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THE TRIBECA TRIB MARCH 2014
“The story of a journey into a modern underworld, and of the escape that made it possible to tell the tale.” -Dan Rather
PHOTOS BY CARL GLASSMAN
Adam Hartman, left, and Andy Arons are opening their sixth Gourmet Garage in this space at 366 Broadway. At the far end is a mezzanine where customers can eat their purchases.
BY CARL GLASSMAN The storefront, owned by the build“We’ve been looking for 20 years for ing’s 32-unit co-op, had been vacant for another space that’s open like this,” Ad- about a year. One of the many Broadway am Hartman was saying, as he stood with jeans stores had occupied the space and business partner Andy Arons in the long, the board didn’t want another one. vacant storefront at Broadway and “These guys came along and we Franklin Street that will house their sixth worked very hard with them,” Andy Gourmet Garage late this year. Freireich, the co-op president, said in a The men last month had just an- phone interview. “They love the building nounced their intention to open a new and they say they’re going to respect its store in the three-level, 8,500-square-foot space at 366 Broadway, and they were eager to show a visitor around. Yes, there will be the produce and flowers, the long shelves (more than 150 feet of them) of prepared foods, the salad bar and all the rest that the popular chain of Manhattan food shops offers. But this pristinely maintained 113-year- Built in 1910, 366 Broadway, at the corner of Franklin, was old loft building in the the home of the Royal Typewriter Co. and later housed textile firms. Most recently, the space, which extends to Cortlandt Tribeca East Historic Alley, housed a jeans store. District had a special alure. The building, they said, recalls the historic aspects. So it’s going to be pretpost-Civil War cast-iron structures in So- ty nice.” ho where Gourmet Garage got its start 20 The dearth of grocery stores in eastyears ago. ern Tribeca should make it a success, “It’s early 20th century, all steel from Freireich added. “The neighborhood has the Carnegie era,” said Hartman, placing a zillion buildings that are being converta hand against one of the white pillars ed and there’s never been any food down near the front entrance. He and Arons, it here. So we think it’s a good thing for seems, admire every vintage detail of the both of us.” building, right down to the rivets. The store could also be a good thing “They hit them the old fashioned way for artists. Hartman and Arons said this to build a super-strong column,” Hart- Gourmet Garage will have a food-for-art man said. policy. They want to hang the work of The owners said they had long been local artists, street artists and students looking in Tribeca for a store space but from nearby New York Academy of wanted to wait for the competition to Art—all with the wide-ranging theme of make their moves. “farm, table, food.” “We have some Fairways and Whole “Everything you see should be filled Foods down that away,” said Arons, with paintings and photographs,” said pointing west. “We looked at the data Arons, pointing to the expanse of wall and saw where a lot of people are com- space in the half-block-long store-to-be. ing to live now and aren’t serviced.” “It should be spectacular.”
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MARCH 2014 THE TRIBECA TRIB
Traders at the Butter and Cheese Exchange of New York.
Many thousands of dollars’ worth of commodities, from butter and eggs to potatoes to dressed poultry, were changing hands here every day. BY OLIVER E. ALLEN f you had been strolling along Hudson Street near Harrison on a hot summer afternoon in the days before air conditioning, you might have heard a steady rumble of voices in the air and, now and then, loud shouts and yells. It would have seemed unlikely in the normally quiet neighborhood. Looking up, you would have found that the noise was coming from the open windows of the handsome New York Mercantile Exchange, on whose huge, two-story trading floor many thousands of dollars’ worth of commodities from butter and eggs to potatoes to dressed poultry were changing hands every day. Today the building is quiet, the Exchange having moved out in 1977 to larger space in the World Trade Center (and then to still larger quarters in Battery Park City). But in its heyday, the Merc, as the Exchange was known, was one of the city’s principal economic engines and a vibrant, heady world unto itself. It was founded in 1872 by dairy merchants anxious to standardize the wholesale trade of their goods in the booming post-Civil War city. Known at first as the Butter and Cheese Exchange of New York, it initially occupied rooms in a building at Greenwich and Chambers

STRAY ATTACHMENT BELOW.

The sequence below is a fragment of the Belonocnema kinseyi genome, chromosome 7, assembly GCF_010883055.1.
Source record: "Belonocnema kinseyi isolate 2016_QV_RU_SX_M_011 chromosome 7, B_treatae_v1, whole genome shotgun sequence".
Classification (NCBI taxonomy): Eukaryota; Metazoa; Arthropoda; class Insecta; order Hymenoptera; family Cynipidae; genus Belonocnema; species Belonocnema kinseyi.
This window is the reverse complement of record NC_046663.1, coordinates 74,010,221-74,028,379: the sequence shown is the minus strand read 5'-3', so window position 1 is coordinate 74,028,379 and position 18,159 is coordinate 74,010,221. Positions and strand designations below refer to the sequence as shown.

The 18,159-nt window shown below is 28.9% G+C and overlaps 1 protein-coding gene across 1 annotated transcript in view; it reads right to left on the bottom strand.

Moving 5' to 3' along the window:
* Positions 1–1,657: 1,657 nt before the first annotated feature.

streets owned by a sugar refining firm. The location, close to the docks, was a good one. And already those docks were handling a formidable amount of foodstuffs: by 1873, New York’s butter and cheese wholesalers were receiving (and selling) $100 million annually in dairy produce, much of it traded in the Exchange. At that rate the Greenwich Street digs soon proved inadequate. So in 1882 the Exchange, now dealing in groceries, canned goods and poultry in addition to butter, eggs and cheese, changed its name to the New York Mercantile Exchange and bought land at the corner of Hudson and Harrison streets for a new building. To make sure their new structure would be suitably imposing, the Merc’s leadership hired Thomas R. Jackson, one of the city’s leading architects. He did not disappoint them. His six-story brick-andgranite building, which opened in 1884 and incorporates elements of both the Queen Anne and the Romanesque Revival styles, is a virtual symphony of round arches, classical columns, deep-set windows and fancy brickwork, the whole topped by a mansard-roofed tower. Inside, the large two-story-high trading room on the second floor was outfitted with elegant cast iron columns, elaborate mosaic floor and tiles, mahogany woodwork and sump-